Dynamique réactionnelle des enzymes rédox multicentres, cinétique électrochimiqueReaction dynamics of multicenter redox enzymes, electrochemical kinetics
A tutorial on Protein Film Voltammetry (PFV)
Enzymes have a business: they catalyse a reaction. And for more than one hundred years, studying how enzymes work has involved studying the rates of the reactions they catalyse.
For mechanistic studies of redox enzymes, Protein Film Voltammetry (PFV) is a very fine tool. This technique, which we contribute to develop, was invented by Fraser Armstrong (now in Oxford) and applied to enzymes only 15 years ago.
In Marseilles, we use it to complement the results obtained from more traditional techniques. This collaboration with molecular biologists, spectroscopists, theoretical chemists and crystallographers makes it possible to probe structure-function relationships in “complex” (i.e. muticentered) redox enzymes.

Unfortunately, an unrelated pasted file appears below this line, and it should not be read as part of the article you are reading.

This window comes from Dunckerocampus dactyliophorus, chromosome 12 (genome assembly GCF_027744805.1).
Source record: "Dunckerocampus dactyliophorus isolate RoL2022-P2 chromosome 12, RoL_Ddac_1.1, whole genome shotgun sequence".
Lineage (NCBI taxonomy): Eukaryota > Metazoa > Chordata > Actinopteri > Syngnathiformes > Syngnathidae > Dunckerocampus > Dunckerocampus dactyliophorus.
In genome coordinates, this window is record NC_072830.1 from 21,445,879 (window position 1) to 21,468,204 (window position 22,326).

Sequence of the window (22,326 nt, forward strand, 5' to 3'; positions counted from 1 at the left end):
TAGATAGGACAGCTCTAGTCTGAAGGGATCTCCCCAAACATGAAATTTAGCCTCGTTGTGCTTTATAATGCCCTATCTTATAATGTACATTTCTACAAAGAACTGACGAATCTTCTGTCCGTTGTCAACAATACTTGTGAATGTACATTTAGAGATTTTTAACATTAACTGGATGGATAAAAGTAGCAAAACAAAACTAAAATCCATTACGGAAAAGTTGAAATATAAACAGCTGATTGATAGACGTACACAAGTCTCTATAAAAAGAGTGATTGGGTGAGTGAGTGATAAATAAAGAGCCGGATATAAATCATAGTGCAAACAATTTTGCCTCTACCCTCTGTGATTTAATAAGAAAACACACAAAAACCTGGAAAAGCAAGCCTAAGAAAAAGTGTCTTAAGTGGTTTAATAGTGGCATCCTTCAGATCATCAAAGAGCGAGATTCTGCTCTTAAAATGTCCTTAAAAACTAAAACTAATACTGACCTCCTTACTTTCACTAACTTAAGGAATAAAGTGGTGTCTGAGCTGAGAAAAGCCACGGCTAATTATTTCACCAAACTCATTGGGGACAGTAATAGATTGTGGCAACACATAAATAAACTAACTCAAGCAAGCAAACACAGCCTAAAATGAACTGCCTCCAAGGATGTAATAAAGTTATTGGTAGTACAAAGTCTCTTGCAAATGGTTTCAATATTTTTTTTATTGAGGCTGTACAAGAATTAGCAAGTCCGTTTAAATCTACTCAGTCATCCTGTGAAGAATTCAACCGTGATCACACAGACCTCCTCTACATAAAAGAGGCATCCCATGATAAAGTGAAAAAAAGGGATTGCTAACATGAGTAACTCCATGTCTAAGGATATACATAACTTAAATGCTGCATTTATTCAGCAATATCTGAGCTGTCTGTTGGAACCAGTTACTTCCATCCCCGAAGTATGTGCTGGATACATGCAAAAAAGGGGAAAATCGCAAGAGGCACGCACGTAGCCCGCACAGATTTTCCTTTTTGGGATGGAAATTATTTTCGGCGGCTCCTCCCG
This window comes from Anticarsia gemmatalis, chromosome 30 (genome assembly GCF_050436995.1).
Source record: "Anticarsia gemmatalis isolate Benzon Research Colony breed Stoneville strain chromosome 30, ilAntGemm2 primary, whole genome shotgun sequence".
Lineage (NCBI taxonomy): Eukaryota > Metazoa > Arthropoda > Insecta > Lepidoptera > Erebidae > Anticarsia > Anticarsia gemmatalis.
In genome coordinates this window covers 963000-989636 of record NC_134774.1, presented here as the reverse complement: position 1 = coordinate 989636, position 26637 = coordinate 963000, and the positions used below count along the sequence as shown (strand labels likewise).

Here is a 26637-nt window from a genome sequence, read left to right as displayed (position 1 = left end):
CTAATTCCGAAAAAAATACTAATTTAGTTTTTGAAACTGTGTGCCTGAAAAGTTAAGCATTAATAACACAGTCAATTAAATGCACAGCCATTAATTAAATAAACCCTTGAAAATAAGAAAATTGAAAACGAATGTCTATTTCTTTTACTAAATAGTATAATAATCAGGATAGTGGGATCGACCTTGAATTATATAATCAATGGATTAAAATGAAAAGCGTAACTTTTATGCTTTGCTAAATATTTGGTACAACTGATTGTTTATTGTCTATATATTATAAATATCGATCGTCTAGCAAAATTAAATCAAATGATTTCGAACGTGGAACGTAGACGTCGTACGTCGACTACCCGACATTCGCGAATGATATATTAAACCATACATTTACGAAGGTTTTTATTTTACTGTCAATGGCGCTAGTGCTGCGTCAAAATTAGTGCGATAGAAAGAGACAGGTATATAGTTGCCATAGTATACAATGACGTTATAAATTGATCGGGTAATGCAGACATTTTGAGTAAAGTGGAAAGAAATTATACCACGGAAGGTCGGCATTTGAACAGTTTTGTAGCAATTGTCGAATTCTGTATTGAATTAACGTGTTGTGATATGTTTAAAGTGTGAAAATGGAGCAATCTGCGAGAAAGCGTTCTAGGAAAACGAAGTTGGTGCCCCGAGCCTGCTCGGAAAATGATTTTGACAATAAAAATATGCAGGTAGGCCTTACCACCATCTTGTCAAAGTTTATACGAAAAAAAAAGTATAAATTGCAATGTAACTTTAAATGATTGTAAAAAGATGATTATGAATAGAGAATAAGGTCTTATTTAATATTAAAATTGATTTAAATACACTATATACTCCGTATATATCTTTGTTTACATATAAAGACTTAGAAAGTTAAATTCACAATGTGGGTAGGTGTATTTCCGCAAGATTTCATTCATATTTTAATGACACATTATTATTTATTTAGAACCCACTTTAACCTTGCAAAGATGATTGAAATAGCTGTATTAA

Here is a tutorial, that uses hydrogenase as an example to explain what PFV is, and the reasons this is a useful technique for learning how enzymes work.
Hydrogenases are complex metalloenzymes that catalyse the oxidation of di-hydrogen to protons and electrons, or the reductive formation of molecular hydrogen.
H2 <=> 2H+ + 2e–
The reaction occurs at an active site that is buried in the protein, and electrons are transferred to the redox partner via a chain of iron sulfur clusters.
Measuring (“assaying”) hydrogenase activity: the usual manner.
The principle of PFV is easily explained by comparing this technique with the more traditional solution assays of enzyme activity.
In homogeneous enzyme kinetics, the hydrogenase solution is mixed in a cuvette with H2 and a soluble, oxidized redox partner, which accepts the electrons resulting from H2 oxidation. The mediator changes color when it is reduced (e.g. Methyl viologen turns blue upon reduction) and so does the cuvette. The turnover frequency of the enzyme is determined by following the absorbance change of the solution.
This technique has several advantages.